Here is a very good summary of an even better paper by Lawrence H. White. And here is an interesting riposte by Brad DeLong.
I think Mr. White nailed it. Mr. DeLong's article is great food for thought, although I find it hard to evaluate many of his conclusions, since he does not provide a source for many of the numbers he uses, and others are admittedly his own estimates. One of his claims, however, namely: "We have had little or no bad news about resource constraints, technological opportunities, or political arrangements.", does not pass my smell test.
We have had those in the USA, where the most voracious consumers in the world realized that real estate prices can indeed decline; that treating your biggest and most leveraged asset - your home - as a credit card (often with a variable interest rate) may not be sustainable; and that some people - no matter what the politically correct doctrine dictates - do not make responsible home owners.
We have had those in China, where the government might finally be coming to grips with the fact that you can only build so many roads and airports that hardly anyone uses, while in the process majorly ticking off people who think they own the land you build on, and sending a lot of them in the cities to build impressive buildings - albeit occupied at 10% because of high real estate prices. Furthermore, China may be realizing that it piggybacked on the US consumer. Now, the US consumer will not turn into a Chinese saver overnight, but he/she can cut down on spending, and that translates into tens of thousands of export-oriented factories closing in China, with all the ensuing economic and social disruption.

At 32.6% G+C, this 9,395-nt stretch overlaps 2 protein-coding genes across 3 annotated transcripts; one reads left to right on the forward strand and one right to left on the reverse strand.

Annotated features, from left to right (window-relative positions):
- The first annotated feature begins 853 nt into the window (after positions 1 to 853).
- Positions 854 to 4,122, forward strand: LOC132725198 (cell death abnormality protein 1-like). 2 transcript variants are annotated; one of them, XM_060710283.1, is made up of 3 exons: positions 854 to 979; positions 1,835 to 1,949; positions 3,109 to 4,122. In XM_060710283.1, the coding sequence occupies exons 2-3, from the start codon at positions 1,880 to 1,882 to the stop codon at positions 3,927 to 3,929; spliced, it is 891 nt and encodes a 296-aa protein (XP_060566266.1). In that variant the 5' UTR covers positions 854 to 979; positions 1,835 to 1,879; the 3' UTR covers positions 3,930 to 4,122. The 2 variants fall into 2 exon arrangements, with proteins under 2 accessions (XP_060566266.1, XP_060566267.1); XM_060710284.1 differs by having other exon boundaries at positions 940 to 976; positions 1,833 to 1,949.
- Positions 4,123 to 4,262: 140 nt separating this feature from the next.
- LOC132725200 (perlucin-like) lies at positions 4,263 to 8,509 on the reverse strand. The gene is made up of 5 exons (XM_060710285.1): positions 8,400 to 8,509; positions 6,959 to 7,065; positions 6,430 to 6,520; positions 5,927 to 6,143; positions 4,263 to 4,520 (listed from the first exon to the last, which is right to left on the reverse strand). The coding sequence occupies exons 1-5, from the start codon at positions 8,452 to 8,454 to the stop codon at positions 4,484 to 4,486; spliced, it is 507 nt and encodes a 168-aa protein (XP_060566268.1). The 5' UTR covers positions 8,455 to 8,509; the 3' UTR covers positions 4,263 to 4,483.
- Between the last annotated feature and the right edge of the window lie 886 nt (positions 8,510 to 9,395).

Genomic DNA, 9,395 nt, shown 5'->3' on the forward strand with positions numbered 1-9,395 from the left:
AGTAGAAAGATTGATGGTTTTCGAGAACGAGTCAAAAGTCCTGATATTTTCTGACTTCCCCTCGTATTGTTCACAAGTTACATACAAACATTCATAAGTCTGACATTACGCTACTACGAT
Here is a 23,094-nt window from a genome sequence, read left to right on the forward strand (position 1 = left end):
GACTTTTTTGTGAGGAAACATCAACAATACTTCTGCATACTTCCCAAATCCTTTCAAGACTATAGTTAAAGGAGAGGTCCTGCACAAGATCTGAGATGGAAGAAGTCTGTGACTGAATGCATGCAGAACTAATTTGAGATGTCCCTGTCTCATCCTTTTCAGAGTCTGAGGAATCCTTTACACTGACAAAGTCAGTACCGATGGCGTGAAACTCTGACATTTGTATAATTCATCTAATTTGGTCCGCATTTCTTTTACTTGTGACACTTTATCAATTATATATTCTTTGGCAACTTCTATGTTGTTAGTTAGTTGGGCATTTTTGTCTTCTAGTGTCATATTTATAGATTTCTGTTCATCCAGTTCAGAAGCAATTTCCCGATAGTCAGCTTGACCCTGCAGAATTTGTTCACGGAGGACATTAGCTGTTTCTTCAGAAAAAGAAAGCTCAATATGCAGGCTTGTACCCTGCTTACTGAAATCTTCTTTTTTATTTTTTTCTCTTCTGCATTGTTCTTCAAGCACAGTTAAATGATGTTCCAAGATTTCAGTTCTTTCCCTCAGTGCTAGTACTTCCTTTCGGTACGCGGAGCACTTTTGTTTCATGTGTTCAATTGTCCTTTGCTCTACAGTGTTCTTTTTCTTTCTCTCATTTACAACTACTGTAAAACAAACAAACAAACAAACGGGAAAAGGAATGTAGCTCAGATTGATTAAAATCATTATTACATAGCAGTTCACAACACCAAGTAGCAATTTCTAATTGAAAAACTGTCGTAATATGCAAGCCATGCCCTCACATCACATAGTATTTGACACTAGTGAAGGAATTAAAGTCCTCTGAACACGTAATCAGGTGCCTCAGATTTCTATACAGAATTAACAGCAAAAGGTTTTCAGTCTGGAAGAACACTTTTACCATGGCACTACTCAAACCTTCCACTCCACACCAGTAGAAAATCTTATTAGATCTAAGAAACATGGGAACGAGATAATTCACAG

We have had those in the OPEC countries, Canada, Australia, and Russia, where the realization might be taking place that China (and even the USA) may not continue to gobble oil, coal, industrial metals, and cement at those dizzying rates.
In a nutshell, I think Mr. DeLong is talking/writing out of experience gained in a much less globalized economy. It used to be that the wealth of the US consumer mattered some, but not too much, to many people all over the globe. These days, many governments will need to learn that if you depend on America's consumption, you will prosper disproportionately (in relative terms to your initial condition) when America does, but you will also suffer disproportionately when America catches a cold - and therefore, you might want to grow a domestic consumer class. Globalization acts as a feedback loop too - distress abroad reverberates this much more strongly at home. If I were Mr. DeLong, I'd revisit some assumptions; when a model gives you output that is garbage, only too often it turns out you have fed it garbage.
Finally, for further intellectual tittilation, look at this article by Mark Buchanan. It just may (or it may NOT) be smart to buckle up for a permanent volatility shift.